Lennon: We were really super badly advised by some really naïve people and we were so naïve. But I gotta say MTV was really great to us. They offered us 65 more episodes guaranteed on the air and instead we took a deal at CBS for three specials and got canceled after one.

The State had to get great ratings for its Halloween Special on CBS, but there was no promotion for it and your main musical guest canceled?
Kenney-Silver: We needed to prove to the world and the people at CBS that we were capable of being on network television. And so I was like, "No problem guys, our best friend's the drummer from Blues Traveler. We're in."
Lennon: For some reason they took SNL with like 10 minutes warning before our show. They called us like, "Hey guys, sorry we got to play SNL" and we were, like, "Fuck, really?" But the flipside was we had fucking Sonic Youth, which was insane.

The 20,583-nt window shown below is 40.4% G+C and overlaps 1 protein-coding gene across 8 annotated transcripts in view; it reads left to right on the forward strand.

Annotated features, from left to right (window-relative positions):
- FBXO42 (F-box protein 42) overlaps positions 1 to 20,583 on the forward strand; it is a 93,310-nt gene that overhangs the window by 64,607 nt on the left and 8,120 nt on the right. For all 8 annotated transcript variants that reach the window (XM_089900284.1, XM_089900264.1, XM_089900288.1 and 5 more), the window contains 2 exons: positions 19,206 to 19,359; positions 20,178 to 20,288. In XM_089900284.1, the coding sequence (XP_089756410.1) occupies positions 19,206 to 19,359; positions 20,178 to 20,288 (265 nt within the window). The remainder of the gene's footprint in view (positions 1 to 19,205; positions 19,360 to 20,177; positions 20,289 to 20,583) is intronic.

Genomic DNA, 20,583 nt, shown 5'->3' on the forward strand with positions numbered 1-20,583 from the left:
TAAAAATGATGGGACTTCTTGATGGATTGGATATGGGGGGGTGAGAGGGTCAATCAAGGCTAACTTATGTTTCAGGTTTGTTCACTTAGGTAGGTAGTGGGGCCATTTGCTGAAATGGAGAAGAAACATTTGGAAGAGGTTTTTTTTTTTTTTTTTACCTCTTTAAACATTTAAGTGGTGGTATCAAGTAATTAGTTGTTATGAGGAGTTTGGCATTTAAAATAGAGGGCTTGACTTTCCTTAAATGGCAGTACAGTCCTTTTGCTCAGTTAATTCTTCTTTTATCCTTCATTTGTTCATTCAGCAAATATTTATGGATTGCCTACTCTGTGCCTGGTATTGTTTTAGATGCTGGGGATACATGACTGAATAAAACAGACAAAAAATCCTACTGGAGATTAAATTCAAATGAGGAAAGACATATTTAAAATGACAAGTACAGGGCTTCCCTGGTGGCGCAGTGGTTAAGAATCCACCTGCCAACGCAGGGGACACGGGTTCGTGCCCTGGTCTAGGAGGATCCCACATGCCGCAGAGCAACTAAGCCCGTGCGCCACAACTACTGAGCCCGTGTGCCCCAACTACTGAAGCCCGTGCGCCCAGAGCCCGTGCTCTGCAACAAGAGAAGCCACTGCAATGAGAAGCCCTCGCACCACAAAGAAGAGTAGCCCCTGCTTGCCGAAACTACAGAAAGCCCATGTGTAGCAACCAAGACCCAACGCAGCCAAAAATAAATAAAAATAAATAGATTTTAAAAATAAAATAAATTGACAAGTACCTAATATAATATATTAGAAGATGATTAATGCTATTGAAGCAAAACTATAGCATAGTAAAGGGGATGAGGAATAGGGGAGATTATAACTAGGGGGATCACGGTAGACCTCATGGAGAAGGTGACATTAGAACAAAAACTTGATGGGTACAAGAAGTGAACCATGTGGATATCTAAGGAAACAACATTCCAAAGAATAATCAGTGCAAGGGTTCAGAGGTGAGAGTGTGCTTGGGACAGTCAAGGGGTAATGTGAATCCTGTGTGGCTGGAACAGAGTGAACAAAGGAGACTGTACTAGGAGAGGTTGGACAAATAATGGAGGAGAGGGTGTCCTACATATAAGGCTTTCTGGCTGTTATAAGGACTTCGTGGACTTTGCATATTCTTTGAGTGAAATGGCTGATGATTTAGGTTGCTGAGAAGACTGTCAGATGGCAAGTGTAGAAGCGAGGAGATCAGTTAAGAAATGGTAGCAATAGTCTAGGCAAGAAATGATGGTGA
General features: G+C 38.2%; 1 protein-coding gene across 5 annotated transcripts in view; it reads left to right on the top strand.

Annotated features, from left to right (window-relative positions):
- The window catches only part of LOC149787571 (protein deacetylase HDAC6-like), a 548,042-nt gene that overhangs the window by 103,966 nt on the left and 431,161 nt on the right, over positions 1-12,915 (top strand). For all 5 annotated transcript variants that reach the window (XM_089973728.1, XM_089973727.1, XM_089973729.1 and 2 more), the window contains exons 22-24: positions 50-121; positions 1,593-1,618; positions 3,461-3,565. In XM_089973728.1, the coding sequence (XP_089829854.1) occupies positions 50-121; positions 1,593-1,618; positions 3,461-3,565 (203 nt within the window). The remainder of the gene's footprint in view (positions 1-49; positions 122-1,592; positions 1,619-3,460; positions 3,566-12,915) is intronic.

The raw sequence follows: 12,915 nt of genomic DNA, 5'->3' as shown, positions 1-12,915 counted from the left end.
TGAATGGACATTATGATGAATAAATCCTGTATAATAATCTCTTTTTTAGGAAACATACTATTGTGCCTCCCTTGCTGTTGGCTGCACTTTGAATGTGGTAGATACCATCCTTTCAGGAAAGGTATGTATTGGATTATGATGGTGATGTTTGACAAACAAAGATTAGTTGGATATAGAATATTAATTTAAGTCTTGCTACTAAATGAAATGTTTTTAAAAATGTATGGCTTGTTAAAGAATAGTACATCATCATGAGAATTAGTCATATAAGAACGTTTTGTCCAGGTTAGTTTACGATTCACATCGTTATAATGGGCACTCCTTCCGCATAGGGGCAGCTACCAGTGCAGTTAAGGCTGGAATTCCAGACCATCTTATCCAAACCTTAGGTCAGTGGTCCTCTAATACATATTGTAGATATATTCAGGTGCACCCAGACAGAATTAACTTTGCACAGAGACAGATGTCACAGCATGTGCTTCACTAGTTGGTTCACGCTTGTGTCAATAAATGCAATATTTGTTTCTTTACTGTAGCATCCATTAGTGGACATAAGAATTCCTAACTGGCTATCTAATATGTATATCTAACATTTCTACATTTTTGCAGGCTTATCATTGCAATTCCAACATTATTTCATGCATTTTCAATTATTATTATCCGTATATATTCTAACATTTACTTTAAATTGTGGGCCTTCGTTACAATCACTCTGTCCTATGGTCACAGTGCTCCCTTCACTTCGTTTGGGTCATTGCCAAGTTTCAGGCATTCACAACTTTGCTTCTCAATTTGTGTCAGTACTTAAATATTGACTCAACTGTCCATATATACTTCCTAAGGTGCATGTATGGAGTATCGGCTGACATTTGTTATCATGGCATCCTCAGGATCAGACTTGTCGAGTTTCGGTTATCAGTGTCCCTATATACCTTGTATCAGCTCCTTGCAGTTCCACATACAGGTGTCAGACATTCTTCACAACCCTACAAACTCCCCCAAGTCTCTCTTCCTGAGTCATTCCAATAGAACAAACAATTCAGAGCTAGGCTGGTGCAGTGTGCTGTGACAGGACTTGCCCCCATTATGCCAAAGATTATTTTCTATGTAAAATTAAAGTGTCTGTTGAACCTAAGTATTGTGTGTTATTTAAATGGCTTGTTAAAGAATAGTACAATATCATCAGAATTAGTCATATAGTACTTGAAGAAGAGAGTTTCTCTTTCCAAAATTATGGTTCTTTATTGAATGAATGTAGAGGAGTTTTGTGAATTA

Black: It was a real kick in the balls ... As if we weren't going to be sort of wrong enough for the network, we decided to throw Sonic Youth into the mix. I just don't feel like the Murder She Wrote crowd really embraced us or Sonic Youth the way we were hoping.
Kenney-Silver: I can't blame them. No one blames them. They had an opportunity to play Saturday Night Live and I think honestly, given the chance, if anyone of us had been asked to go on Saturday Night Live that night, we probably would've left as well.

What does the Great Recession of '09 mean to comedy and the State?
Black: It's good for comedy. I mean, people are miserable, they want to laugh.
Lennon: We actually have a really wonderful sketch in the SF show called "The Great Depression" and it's really sort of a charming, Hallmark Hall of Fame scene about a family that's trying to decide whether or not they should eat their baby.

Nine members of the cast did a dress rehearsal of this new show in March 2008. How has time affected your writing and delivery?
Marino: I'm happy to say that our material has not matured at all. It's the same stupid fun stuff I hope.